So far we’ve looked at using the <attribute> and <link-entity> elements to control what columns to include in your query, but for a truly useful query you’ll likely want to select which rows to include instead of taking everything. Enter <filter>!
To combine data from different records in your query you need to use the <link-entity> element. This is equivalent to a join in SQL.
As promised, I’m starting a series of blog posts covering various aspects of FetchXML and the humble <attribute> element seems like a good place to start.
Firstly, thank you to everyone who’s shown an interest in my SQL 4 CDS XrmToolBox tool! I’ve been busy working on the difficult second release, and I’m pleased to announce version 1.0.3 is in the new Tool Library today!
If you’re anything like me you probably find querying the data in CDS a pain, either using the Advanced Find interface or writing FetchXml. Tools such as FetchXMLBuilder help a lot, but I still think about the query I want to write in good-old SQL and then have to translate Continue Reading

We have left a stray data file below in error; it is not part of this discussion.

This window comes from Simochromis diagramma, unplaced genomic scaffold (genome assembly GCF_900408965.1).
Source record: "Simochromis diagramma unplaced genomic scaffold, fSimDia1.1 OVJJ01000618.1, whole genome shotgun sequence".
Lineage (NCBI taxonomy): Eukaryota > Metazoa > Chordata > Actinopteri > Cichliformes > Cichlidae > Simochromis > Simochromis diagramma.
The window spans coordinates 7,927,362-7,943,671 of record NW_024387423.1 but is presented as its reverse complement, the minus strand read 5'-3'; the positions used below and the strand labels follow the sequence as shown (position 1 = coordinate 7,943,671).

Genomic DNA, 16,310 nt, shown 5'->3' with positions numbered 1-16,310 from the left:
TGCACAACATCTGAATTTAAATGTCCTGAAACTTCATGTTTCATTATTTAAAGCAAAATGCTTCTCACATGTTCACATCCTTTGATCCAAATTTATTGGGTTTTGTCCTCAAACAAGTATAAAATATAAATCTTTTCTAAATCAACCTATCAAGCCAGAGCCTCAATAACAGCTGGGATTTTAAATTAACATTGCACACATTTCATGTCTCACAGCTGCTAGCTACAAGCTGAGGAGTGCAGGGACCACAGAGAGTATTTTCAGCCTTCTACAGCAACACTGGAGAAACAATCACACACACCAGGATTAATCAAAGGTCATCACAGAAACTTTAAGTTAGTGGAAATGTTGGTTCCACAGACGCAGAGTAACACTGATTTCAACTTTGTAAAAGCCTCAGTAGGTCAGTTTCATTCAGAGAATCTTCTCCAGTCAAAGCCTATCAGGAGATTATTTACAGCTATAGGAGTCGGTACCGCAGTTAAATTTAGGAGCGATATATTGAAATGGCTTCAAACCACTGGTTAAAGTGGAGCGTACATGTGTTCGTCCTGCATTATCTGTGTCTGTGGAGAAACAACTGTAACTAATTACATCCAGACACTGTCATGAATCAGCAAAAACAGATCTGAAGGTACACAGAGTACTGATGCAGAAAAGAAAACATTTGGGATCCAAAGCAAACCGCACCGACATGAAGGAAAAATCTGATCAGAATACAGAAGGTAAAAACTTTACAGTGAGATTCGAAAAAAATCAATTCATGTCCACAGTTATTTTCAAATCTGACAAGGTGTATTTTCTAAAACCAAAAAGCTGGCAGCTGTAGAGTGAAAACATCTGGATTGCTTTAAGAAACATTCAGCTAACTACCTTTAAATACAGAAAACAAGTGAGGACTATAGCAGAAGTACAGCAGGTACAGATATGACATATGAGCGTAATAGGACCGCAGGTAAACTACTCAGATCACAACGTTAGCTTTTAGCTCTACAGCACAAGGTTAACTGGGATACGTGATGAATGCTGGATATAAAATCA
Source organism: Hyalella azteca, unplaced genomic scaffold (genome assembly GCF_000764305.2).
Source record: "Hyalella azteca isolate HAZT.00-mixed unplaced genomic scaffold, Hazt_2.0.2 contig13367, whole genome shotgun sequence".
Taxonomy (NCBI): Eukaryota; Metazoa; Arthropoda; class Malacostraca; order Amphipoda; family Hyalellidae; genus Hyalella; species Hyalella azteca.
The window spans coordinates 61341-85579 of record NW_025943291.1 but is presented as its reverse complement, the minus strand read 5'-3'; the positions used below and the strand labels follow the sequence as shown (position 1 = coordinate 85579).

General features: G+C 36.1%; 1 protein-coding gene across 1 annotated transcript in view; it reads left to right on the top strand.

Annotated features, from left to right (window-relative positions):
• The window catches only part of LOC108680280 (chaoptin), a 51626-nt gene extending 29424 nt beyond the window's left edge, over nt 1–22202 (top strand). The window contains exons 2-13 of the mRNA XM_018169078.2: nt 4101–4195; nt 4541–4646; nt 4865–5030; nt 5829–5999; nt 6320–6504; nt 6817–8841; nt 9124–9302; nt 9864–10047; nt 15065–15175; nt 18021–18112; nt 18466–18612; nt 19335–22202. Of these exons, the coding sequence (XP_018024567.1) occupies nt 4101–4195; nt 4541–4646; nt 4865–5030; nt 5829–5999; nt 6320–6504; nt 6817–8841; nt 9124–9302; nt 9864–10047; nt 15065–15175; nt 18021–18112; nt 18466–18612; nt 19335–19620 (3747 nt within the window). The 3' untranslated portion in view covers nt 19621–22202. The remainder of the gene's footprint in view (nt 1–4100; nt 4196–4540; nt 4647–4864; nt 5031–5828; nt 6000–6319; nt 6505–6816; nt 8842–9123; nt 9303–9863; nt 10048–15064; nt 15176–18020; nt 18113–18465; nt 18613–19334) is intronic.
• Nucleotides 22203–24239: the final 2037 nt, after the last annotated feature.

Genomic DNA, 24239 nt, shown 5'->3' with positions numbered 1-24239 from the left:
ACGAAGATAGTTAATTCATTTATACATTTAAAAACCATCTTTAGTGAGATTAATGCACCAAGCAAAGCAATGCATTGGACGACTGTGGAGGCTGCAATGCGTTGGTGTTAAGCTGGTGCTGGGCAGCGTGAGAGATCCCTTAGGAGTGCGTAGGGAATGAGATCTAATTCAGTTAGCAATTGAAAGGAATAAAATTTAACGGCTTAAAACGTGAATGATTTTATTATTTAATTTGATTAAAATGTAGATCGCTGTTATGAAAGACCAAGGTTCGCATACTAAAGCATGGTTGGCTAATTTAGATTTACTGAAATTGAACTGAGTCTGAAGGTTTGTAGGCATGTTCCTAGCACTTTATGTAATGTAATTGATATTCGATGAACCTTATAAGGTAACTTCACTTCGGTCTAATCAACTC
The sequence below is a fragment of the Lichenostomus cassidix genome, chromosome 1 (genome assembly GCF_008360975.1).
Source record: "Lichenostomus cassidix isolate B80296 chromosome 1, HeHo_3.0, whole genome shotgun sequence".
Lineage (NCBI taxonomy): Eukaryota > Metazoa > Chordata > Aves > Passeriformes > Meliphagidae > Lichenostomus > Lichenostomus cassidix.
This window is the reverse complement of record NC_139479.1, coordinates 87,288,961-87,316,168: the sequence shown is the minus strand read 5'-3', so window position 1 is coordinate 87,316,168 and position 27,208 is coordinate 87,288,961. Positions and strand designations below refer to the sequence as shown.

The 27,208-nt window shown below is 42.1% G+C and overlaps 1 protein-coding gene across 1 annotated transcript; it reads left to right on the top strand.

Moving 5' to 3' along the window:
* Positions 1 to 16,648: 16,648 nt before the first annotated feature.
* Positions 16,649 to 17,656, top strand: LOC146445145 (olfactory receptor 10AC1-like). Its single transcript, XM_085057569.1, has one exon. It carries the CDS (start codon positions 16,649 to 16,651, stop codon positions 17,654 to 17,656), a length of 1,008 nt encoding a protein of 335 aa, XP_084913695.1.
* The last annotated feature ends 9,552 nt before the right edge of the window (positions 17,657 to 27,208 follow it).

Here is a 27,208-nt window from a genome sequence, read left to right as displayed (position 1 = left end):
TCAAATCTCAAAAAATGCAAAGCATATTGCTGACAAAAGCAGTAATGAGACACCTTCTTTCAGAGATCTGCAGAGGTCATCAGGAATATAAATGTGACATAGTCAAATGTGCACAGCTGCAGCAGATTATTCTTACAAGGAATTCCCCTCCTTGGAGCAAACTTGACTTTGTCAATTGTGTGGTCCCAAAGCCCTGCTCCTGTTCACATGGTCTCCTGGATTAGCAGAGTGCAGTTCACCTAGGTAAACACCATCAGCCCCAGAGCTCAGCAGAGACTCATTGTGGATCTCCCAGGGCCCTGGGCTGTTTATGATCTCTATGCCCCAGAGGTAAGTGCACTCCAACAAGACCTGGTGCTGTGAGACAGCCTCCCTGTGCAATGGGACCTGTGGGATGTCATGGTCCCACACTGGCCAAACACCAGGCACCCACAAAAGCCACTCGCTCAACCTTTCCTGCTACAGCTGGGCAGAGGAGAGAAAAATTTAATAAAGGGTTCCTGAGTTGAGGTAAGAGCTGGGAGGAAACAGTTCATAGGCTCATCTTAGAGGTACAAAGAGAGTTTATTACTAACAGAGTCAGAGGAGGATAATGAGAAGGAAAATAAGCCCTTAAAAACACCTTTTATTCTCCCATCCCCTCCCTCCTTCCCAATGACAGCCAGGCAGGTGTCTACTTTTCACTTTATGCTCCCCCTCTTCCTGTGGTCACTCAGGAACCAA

The ability to merge records is a powerful one in keeping control of your data quality within PowerApps / D365. It can also be deceptively complex. As we’ve been living & breathing this area of the platform for several years during the development of data8 duplicare, we’ve seen a lot Continue Reading
If you’ve been working with plugins in Microsoft Dynamics 365 for a while, you’ve probably come across the IExecutionContext.Depth property. This tells your plugin how deep in a call stack of plugins it is. A depth of 1 means it is being triggered by a direct user action, e.g. updating Continue Reading
As my son has Type 1 Diabetes (T1D), we use Nightscout to keep track of his blood glucose levels. With T1D it’s important to keep those levels in quite a tight range, so we use a few different apps to alert us when it’s going out of range. As I’ve Continue Reading
One thing I love digging into with Microsoft Dynamics 365 is all the “special” actions. Although just about any entity type can be used with Create, Update, Retrieve etc., there are a lot of other actions that do more specialised jobs, and QualifyLead is a great one of these.
When you use the RetrieveMultiple method to query data from D365 CE, it’s easy to take the results and assume that’s everything, especially when you’re working with small test data sets.